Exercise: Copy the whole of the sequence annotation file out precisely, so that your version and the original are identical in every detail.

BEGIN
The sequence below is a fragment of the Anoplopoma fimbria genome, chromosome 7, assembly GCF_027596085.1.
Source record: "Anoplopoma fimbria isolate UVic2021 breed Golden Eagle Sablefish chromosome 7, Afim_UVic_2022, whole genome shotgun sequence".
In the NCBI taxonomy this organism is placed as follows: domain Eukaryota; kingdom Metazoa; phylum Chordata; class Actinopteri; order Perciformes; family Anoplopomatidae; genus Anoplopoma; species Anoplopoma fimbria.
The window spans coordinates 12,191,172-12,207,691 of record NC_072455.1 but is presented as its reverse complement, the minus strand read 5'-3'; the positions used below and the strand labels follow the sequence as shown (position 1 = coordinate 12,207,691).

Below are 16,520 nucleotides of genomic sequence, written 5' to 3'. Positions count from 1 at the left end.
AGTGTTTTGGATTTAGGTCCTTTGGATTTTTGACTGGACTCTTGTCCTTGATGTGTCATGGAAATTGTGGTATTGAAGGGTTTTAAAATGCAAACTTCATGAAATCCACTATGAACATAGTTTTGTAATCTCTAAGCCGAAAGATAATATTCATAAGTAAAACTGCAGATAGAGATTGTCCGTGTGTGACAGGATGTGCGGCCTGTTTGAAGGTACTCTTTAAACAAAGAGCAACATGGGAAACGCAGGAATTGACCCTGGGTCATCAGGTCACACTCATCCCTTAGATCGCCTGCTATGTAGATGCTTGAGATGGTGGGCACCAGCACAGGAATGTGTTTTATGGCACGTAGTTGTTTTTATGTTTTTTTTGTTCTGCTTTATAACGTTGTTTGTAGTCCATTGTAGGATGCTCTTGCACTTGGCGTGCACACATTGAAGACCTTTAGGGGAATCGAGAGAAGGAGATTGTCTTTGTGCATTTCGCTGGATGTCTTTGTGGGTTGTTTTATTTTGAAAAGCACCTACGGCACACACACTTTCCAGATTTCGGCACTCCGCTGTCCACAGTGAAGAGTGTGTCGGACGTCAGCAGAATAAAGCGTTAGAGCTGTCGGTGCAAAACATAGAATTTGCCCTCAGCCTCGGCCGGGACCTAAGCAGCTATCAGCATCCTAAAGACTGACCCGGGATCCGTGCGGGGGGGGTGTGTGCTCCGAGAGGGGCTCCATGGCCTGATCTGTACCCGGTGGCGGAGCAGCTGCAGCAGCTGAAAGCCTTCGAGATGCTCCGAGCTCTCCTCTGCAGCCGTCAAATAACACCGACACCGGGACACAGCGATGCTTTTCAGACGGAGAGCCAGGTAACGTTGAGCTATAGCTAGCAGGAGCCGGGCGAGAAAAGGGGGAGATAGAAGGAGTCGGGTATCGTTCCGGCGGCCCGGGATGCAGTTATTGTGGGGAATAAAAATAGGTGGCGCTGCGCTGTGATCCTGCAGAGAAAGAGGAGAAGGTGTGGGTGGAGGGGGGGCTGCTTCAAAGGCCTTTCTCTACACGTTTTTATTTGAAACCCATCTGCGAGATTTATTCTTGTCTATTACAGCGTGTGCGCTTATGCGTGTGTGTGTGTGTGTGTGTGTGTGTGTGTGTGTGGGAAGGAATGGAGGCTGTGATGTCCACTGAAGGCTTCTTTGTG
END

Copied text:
The sequence below is a fragment of the Anoplopoma fimbria genome, chromosome 7, assembly GCF_027596085.1.
Source record: "Anoplopoma fimbria isolate UVic2021 breed Golden Eagle Sablefish chromosome 7, Afim_UVic_2022, whole genome shotgun sequence".
In the NCBI taxonomy this organism is placed as follows: domain Eukaryota; kingdom Metazoa; phylum Chordata; class Actinopteri; order Perciformes; family Anoplopomatidae; genus Anoplopoma; species Anoplopoma fimbria.
The window spans coordinates 12,191,172-12,207,691 of record NC_072455.1 but is presented as its reverse complement, the minus strand read 5'-3'; the positions used below and the strand labels follow the sequence as shown (position 1 = coordinate 12,207,691).

Below are 16,520 nucleotides of genomic sequence, written 5' to 3'. Positions count from 1 at the left end.
AGTGTTTTGGATTTAGGTCCTTTGGATTTTTGACTGGACTCTTGTCCTTGATGTGTCATGGAAATTGTGGTATTGAAGGGTTTTAAAATGCAAACTTCATGAAATCCACTATGAACATAGTTTTGTAATCTCTAAGCCGAAAGATAATATTCATAAGTAAAACTGCAGATAGAGATTGTCCGTGTGTGACAGGATGTGCGGCCTGTTTGAAGGTACTCTTTAAACAAAGAGCAACATGGGAAACGCAGGAATTGACCCTGGGTCATCAGGTCACACTCATCCCTTAGATCGCCTGCTATGTAGATGCTTGAGATGGTGGGCACCAGCACAGGAATGTGTTTTATGGCACGTAGTTGTTTTTATGTTTTTTTTGTTCTGCTTTATAACGTTGTTTGTAGTCCATTGTAGGATGCTCTTGCACTTGGCGTGCACACATTGAAGACCTTTAGGGGAATCGAGAGAAGGAGATTGTCTTTGTGCATTTCGCTGGATGTCTTTGTGGGTTGTTTTATTTTGAAAAGCACCTACGGCACACACACTTTCCAGATTTCGGCACTCCGCTGTCCACAGTGAAGAGTGTGTCGGACGTCAGCAGAATAAAGCGTTAGAGCTGTCGGTGCAAAACATAGAATTTGCCCTCAGCCTCGGCCGGGACCTAAGCAGCTATCAGCATCCTAAAGACTGACCCGGGATCCGTGCGGGGGGGGTGTGTGCTCCGAGAGGGGCTCCATGGCCTGATCTGTACCCGGTGGCGGAGCAGCTGCAGCAGCTGAAAGCCTTCGAGATGCTCCGAGCTCTCCTCTGCAGCCGTCAAATAACACCGACACCGGGACACAGCGATGCTTTTCAGACGGAGAGCCAGGTAACGTTGAGCTATAGCTAGCAGGAGCCGGGCGAGAAAAGGGGGAGATAGAAGGAGTCGGGTATCGTTCCGGCGGCCCGGGATGCAGTTATTGTGGGGAATAAAAATAGGTGGCGCTGCGCTGTGATCCTGCAGAGAAAGAGGAGAAGGTGTGGGTGGAGGGGGGGCTGCTTCAAAGGCCTTTCTCTACACGTTTTTATTTGAAACCCATCTGCGAGATTTATTCTTGTCTATTACAGCGTGTGCGCTTATGCGTGTGTGTGTGTGTGTGTGTGTGTGTGTGTGTGTGGGAAGGAATGGAGGCTGTGATGTCCACTGAAGGCTTCTTTGTG